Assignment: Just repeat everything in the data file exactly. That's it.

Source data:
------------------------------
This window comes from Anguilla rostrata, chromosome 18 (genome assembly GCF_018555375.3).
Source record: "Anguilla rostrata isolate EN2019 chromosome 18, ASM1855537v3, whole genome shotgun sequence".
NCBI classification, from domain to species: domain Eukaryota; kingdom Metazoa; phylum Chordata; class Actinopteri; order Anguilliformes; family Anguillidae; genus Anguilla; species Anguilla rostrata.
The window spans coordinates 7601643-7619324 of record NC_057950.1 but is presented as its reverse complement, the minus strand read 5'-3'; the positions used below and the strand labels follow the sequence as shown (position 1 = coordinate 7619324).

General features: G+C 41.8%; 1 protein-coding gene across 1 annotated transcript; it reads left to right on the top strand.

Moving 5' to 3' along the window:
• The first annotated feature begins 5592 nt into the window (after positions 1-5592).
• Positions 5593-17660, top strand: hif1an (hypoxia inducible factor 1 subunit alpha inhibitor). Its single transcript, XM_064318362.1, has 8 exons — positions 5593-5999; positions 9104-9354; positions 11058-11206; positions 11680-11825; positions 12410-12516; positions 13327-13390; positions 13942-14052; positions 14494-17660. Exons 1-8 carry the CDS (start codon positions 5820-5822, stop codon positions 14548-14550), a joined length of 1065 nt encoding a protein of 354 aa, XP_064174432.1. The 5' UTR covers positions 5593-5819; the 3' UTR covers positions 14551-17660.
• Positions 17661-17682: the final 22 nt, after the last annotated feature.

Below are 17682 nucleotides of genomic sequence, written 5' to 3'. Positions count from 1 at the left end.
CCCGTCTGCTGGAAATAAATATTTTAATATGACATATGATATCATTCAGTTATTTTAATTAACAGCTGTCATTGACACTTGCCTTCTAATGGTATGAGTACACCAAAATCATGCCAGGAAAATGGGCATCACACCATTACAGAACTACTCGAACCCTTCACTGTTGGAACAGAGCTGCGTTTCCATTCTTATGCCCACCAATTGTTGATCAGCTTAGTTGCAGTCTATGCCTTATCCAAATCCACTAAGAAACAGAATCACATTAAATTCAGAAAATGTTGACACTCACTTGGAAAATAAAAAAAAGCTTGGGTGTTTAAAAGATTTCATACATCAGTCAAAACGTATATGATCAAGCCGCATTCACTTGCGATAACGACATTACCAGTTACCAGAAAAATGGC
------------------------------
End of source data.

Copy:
This window comes from Anguilla rostrata, chromosome 18 (genome assembly GCF_018555375.3).
Source record: "Anguilla rostrata isolate EN2019 chromosome 18, ASM1855537v3, whole genome shotgun sequence".
NCBI classification, from domain to species: domain Eukaryota; kingdom Metazoa; phylum Chordata; class Actinopteri; order Anguilliformes; family Anguillidae; genus Anguilla; species Anguilla rostrata.
The window spans coordinates 7601643-7619324 of record NC_057950.1 but is presented as its reverse complement, the minus strand read 5'-3'; the positions used below and the strand labels follow the sequence as shown (position 1 = coordinate 7619324).

General features: G+C 41.8%; 1 protein-coding gene across 1 annotated transcript; it reads left to right on the top strand.

Moving 5' to 3' along the window:
• The first annotated feature begins 5592 nt into the window (after positions 1-5592).
• Positions 5593-17660, top strand: hif1an (hypoxia inducible factor 1 subunit alpha inhibitor). Its single transcript, XM_064318362.1, has 8 exons — positions 5593-5999; positions 9104-9354; positions 11058-11206; positions 11680-11825; positions 12410-12516; positions 13327-13390; positions 13942-14052; positions 14494-17660. Exons 1-8 carry the CDS (start codon positions 5820-5822, stop codon positions 14548-14550), a joined length of 1065 nt encoding a protein of 354 aa, XP_064174432.1. The 5' UTR covers positions 5593-5819; the 3' UTR covers positions 14551-17660.
• Positions 17661-17682: the final 22 nt, after the last annotated feature.

Below are 17682 nucleotides of genomic sequence, written 5' to 3'. Positions count from 1 at the left end.
CCCGTCTGCTGGAAATAAATATTTTAATATGACATATGATATCATTCAGTTATTTTAATTAACAGCTGTCATTGACACTTGCCTTCTAATGGTATGAGTACACCAAAATCATGCCAGGAAAATGGGCATCACACCATTACAGAACTACTCGAACCCTTCACTGTTGGAACAGAGCTGCGTTTCCATTCTTATGCCCACCAATTGTTGATCAGCTTAGTTGCAGTCTATGCCTTATCCAAATCCACTAAGAAACAGAATCACATTAAATTCAGAAAATGTTGACACTCACTTGGAAAATAAAAAAAAGCTTGGGTGTTTAAAAGATTTCATACATCAGTCAAAACGTATATGATCAAGCCGCATTCACTTGCGATAACGACATTACCAGTTACCAGAAAAATGGC